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The Institute of Cancer Research attracts the very best science graduates and clinicians to carry out cutting-edge research and make the discoveries that defeat cancer. Our students enjoy working in a high-tech and collaborative environment, in which their research can be translated into direct benefits for patients.

Muhammed Kocak

Muhammed Kocak

Muhammed Kocak is a PhD student in the Division of Structural Biology at the ICR. His project focuses on understanding a waste disposal system used by cells called ‘autophagy’. He is investigating how specific molecules involved in this process may contribute to cancer development and drug resistance.

What is your educational/work background?

I studied for my undergraduate degree in Molecular Biology & Genetics at the Istanbul Technical University, followed by an MSc in Molecular Biology, Genetics and Bioengineering Program at Sabanci University in Turkey.  I then won a European scholarship (DRIVE), which enabled me to pursue my PhD at the ICR.

Why did you want to study at the ICR?

I knew that the ICR has a great reputation for cancer research, and I thought that working in such a world-renowned centre would allow me to build the right vision about the true nature of cancer and how to defeat it.

The ICR and Imperial College London are pleased to announce that funding is available for our non-clinical Convergence Science PhD Programme. Studentships will be for four years commencing in October 2020. Applications for our cross-institutional PhD studentships are open until 11.55pm (UK time) Friday 22 November.

Apply now

Talk us through your typical day

I walk half an hour from where I live into the ICR’s laboratories in Sutton, which helps my body to wake-up and be ready for conducting the experiments that I’ve planned that day. I spend most of my time doing experiments, using incubation times to answer emails, write up my lab journal, or catch-up with colleagues. Later, I will spend time analysing my data and reading research papers and then embark on cooking or one of my leisure activities. 

What big projects are you working on?

Over the past two years, I have optimised a method for isolating organelles called autophagosomes from cancer cells, which are the key player in the autophagy process. Now, I’m working on understanding how cancer cells can manipulate which cellular components get destroyed to contribute to their growth and drug resistance.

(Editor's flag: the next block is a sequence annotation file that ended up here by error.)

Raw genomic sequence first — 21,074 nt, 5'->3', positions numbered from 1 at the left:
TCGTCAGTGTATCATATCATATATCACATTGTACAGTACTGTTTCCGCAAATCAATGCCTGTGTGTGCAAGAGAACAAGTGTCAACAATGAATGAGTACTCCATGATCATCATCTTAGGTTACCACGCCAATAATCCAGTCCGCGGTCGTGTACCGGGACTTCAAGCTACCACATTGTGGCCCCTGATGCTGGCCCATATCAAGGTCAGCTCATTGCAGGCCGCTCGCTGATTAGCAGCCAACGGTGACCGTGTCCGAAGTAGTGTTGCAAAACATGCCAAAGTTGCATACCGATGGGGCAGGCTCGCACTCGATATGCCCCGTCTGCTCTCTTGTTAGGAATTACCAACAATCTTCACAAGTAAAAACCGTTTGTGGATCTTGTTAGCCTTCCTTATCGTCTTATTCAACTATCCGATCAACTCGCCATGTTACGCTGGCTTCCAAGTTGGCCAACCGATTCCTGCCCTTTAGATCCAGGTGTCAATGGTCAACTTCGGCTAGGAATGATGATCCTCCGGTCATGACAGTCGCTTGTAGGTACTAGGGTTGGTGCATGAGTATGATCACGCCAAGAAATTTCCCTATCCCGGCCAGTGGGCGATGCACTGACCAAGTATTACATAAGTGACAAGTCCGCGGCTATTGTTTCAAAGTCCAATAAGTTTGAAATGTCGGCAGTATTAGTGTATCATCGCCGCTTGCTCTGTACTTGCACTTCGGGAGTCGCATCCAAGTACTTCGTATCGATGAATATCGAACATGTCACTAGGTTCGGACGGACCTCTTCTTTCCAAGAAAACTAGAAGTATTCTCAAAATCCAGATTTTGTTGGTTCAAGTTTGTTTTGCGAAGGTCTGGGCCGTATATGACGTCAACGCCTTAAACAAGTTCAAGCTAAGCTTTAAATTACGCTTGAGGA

What are you most proud of?

I am proud of the decision that I made to go abroad to pursue my academic career. I forced myself to leave my comfort zone and dive into so many uncertainties in another country. Although, people in the ICR made this transition so easy for me with their friendship and kindness, I genuinely feel proud to take the first step towards this adventure.

How do you take part in life at the ICR outside your studies?

I am a Student Wellbeing Advisor which involves being a listening ear for people, as well as raising their concerns in confidence at the ICR’s wellbeing meetings. I am one of the first informal points of contact for people to come and discuss any kind of issues they’re experiencing.

As part of my funding, I attend and present at conferences with other students funded by DRIVE. This allows me to discuss and promote my work at the ICR. I have also helped at a busy water station on the MoonWalk London, a charity fundraising event that helps to raise money for breast cancer research at the ICR. I also enjoy team activities such as bowling, hiking, and eating out.

Who do you collaborate with at the ICR and elsewhere?

Within the ICR, I work closely with colleagues who help me to progress my projects faster. I am also part of a European network to train young scientists (PhD students like myself) in applied autophagy research. I collaborate with the supervisors and students and I join regular meetings in different European cities where I get the opportunity to present my work and get input from top researchers. I have also spent time at a laboratory in Finland learning electron microscopy.

What opportunities has studying at the ICR given you?

Working at the ICR offers many opportunities for my career development, and I am glad to be surrounded by curious minds working in cancer research.

What’s your favourite part of life at the ICR?

As a researcher, the best part of life at the ICR is getting exciting and inspiring results from the experiments, which motivates me to grow and progress my project.

What do you do to wind down?

Before the introduction of COVID-19 measures, I used to play football and do fencing once a week. Nowadays, I spare my energy to improve my cooking and baking skills. I am aiming to bake appetising muffins.